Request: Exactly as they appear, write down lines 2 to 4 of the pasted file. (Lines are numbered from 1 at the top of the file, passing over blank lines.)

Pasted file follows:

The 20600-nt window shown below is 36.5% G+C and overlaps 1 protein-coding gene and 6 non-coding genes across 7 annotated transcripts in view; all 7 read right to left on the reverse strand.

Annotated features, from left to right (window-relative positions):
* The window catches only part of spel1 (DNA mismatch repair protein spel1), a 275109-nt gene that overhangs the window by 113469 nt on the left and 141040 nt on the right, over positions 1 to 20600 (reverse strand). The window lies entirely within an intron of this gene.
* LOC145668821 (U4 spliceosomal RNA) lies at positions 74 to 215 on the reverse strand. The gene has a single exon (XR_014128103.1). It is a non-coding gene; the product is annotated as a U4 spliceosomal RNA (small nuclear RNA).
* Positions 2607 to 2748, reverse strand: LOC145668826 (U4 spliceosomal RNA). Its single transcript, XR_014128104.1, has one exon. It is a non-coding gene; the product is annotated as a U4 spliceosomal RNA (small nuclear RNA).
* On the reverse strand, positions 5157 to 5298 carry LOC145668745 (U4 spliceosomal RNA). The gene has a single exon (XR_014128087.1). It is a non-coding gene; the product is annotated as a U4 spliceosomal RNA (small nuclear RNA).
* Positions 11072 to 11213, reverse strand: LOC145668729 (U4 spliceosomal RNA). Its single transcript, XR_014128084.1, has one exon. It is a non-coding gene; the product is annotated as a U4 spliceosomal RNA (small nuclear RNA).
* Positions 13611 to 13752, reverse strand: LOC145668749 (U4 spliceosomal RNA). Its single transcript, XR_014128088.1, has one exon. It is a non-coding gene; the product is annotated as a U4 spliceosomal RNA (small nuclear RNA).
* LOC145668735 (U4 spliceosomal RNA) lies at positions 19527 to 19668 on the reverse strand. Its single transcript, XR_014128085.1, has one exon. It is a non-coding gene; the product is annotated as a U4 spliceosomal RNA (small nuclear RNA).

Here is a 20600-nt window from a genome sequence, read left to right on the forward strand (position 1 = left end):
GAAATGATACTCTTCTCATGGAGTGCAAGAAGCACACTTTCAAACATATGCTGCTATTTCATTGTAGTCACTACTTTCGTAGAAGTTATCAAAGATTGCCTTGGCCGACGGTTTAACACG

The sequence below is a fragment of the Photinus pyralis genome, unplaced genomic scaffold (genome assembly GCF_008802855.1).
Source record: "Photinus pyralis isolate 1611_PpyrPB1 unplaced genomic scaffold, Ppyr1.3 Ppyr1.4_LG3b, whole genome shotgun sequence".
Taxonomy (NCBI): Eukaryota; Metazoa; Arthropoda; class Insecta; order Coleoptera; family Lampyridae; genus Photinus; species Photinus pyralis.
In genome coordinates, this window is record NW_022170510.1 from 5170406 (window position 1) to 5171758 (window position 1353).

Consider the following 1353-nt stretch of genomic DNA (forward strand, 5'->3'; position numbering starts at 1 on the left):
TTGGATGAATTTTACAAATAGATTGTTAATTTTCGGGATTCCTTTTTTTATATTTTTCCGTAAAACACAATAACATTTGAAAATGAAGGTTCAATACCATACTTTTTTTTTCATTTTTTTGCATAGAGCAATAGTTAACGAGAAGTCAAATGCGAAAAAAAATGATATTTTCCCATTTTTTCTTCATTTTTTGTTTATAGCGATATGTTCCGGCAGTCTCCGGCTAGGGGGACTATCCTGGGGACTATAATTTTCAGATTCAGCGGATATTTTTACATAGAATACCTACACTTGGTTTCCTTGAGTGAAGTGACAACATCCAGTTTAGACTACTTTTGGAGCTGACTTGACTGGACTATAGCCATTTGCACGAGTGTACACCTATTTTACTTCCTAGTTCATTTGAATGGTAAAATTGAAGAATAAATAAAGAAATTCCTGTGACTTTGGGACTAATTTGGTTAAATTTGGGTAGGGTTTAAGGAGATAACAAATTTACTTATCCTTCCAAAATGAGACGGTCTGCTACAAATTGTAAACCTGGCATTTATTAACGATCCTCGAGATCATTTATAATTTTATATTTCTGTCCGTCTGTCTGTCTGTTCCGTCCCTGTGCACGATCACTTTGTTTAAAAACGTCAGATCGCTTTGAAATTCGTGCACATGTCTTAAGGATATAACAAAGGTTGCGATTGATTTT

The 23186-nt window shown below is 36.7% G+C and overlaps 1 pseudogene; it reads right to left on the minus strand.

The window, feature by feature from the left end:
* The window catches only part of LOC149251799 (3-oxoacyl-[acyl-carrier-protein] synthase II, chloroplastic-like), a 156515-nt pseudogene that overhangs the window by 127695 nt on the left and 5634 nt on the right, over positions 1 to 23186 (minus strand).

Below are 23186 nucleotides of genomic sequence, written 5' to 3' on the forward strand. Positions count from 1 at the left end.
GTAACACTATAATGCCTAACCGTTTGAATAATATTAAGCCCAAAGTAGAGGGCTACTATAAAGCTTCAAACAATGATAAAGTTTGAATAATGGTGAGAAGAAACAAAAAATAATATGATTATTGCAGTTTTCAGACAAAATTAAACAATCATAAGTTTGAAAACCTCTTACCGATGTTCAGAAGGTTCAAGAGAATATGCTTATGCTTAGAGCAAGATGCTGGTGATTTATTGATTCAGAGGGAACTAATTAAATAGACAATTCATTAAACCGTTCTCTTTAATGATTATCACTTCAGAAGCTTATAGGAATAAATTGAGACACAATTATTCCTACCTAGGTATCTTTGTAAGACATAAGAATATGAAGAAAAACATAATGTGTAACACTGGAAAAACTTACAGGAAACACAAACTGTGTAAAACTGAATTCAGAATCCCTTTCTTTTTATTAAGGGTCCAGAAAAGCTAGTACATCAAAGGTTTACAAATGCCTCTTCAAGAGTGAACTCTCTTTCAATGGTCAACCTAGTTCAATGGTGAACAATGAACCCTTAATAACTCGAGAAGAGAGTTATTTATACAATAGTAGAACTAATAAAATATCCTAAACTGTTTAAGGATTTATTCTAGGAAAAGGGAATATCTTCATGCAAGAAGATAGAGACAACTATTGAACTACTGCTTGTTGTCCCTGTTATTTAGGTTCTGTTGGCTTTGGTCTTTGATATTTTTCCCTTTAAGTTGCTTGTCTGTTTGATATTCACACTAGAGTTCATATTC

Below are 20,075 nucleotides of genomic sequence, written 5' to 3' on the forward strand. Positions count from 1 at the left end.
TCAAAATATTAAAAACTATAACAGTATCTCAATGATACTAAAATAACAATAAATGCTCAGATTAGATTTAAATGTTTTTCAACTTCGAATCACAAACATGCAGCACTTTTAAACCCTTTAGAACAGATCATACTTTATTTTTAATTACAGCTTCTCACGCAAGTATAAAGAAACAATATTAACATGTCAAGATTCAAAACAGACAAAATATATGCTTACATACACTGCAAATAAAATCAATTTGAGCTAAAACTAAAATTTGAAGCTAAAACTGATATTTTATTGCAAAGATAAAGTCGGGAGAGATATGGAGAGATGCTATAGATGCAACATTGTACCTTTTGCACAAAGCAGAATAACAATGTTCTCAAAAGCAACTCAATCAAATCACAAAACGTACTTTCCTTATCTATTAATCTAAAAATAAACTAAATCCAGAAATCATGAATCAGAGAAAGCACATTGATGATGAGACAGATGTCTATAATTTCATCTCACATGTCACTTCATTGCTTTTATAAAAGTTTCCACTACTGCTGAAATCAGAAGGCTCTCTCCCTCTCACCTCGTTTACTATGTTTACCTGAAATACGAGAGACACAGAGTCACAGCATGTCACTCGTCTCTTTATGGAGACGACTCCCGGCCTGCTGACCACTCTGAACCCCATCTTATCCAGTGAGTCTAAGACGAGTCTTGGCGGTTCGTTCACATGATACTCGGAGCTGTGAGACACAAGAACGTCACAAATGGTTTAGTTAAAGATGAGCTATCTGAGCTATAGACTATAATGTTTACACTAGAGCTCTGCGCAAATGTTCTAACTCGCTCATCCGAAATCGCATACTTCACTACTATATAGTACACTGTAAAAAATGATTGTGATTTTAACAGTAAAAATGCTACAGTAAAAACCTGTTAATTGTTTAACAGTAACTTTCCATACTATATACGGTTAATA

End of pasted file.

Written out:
Annotated features, from left to right (window-relative positions):
* The window catches only part of spel1 (DNA mismatch repair protein spel1), a 275109-nt gene that overhangs the window by 113469 nt on the left and 141040 nt on the right, over positions 1 to 20600 (reverse strand). The window lies entirely within an intron of this gene.
* LOC145668821 (U4 spliceosomal RNA) lies at positions 74 to 215 on the reverse strand. The gene has a single exon (XR_014128103.1). It is a non-coding gene; the product is annotated as a U4 spliceosomal RNA (small nuclear RNA).